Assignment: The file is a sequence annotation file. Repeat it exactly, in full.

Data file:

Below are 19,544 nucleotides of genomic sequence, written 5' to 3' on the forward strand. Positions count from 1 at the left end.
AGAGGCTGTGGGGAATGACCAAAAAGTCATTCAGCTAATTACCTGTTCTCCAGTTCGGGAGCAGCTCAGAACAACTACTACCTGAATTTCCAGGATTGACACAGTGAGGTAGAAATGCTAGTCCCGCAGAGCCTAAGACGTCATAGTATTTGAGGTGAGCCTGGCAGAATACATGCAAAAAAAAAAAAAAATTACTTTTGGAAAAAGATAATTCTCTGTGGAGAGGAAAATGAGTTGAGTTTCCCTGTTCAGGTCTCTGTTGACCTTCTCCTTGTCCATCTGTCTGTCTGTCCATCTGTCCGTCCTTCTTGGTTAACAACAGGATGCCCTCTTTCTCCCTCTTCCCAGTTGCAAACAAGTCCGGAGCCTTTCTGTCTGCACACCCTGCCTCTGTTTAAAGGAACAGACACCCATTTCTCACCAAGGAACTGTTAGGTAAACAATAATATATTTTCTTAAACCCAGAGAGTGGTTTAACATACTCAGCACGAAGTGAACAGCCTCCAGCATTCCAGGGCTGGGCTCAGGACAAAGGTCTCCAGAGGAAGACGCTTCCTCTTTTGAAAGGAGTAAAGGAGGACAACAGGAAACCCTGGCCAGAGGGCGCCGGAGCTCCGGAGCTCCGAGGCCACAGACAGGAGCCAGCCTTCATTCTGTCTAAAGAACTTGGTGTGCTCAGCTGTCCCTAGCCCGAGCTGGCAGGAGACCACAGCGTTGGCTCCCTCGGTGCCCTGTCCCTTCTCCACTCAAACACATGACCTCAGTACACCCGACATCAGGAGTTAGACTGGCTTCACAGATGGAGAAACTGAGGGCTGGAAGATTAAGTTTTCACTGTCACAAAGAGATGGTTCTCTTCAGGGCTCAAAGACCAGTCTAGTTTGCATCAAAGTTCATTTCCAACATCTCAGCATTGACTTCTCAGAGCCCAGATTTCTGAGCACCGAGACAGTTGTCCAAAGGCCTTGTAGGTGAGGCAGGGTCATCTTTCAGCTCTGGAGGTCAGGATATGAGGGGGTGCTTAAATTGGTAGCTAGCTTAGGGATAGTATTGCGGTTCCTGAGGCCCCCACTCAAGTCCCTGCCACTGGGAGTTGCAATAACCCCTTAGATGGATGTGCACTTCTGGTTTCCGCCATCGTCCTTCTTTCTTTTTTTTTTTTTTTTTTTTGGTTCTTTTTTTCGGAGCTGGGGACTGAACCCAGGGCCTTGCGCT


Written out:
Below are 19,544 nucleotides of genomic sequence, written 5' to 3' on the forward strand. Positions count from 1 at the left end.
AGAGGCTGTGGGGAATGACCAAAAAGTCATTCAGCTAATTACCTGTTCTCCAGTTCGGGAGCAGCTCAGAACAACTACTACCTGAATTTCCAGGATTGACACAGTGAGGTAGAAATGCTAGTCCCGCAGAGCCTAAGACGTCATAGTATTTGAGGTGAGCCTGGCAGAATACATGCAAAAAAAAAAAAAAATTACTTTTGGAAAAAGATAATTCTCTGTGGAGAGGAAAATGAGTTGAGTTTCCCTGTTCAGGTCTCTGTTGACCTTCTCCTTGTCCATCTGTCTGTCTGTCCATCTGTCCGTCCTTCTTGGTTAACAACAGGATGCCCTCTTTCTCCCTCTTCCCAGTTGCAAACAAGTCCGGAGCCTTTCTGTCTGCACACCCTGCCTCTGTTTAAAGGAACAGACACCCATTTCTCACCAAGGAACTGTTAGGTAAACAATAATATATTTTCTTAAACCCAGAGAGTGGTTTAACATACTCAGCACGAAGTGAACAGCCTCCAGCATTCCAGGGCTGGGCTCAGGACAAAGGTCTCCAGAGGAAGACGCTTCCTCTTTTGAAAGGAGTAAAGGAGGACAACAGGAAACCCTGGCCAGAGGGCGCCGGAGCTCCGGAGCTCCGAGGCCACAGACAGGAGCCAGCCTTCATTCTGTCTAAAGAACTTGGTGTGCTCAGCTGTCCCTAGCCCGAGCTGGCAGGAGACCACAGCGTTGGCTCCCTCGGTGCCCTGTCCCTTCTCCACTCAAACACATGACCTCAGTACACCCGACATCAGGAGTTAGACTGGCTTCACAGATGGAGAAACTGAGGGCTGGAAGATTAAGTTTTCACTGTCACAAAGAGATGGTTCTCTTCAGGGCTCAAAGACCAGTCTAGTTTGCATCAAAGTTCATTTCCAACATCTCAGCATTGACTTCTCAGAGCCCAGATTTCTGAGCACCGAGACAGTTGTCCAAAGGCCTTGTAGGTGAGGCAGGGTCATCTTTCAGCTCTGGAGGTCAGGATATGAGGGGGTGCTTAAATTGGTAGCTAGCTTAGGGATAGTATTGCGGTTCCTGAGGCCCCCACTCAAGTCCCTGCCACTGGGAGTTGCAATAACCCCTTAGATGGATGTGCACTTCTGGTTTCCGCCATCGTCCTTCTTTCTTTTTTTTTTTTTTTTTTTTGGTTCTTTTTTTCGGAGCTGGGGACTGAACCCAGGGCCTTGCGCT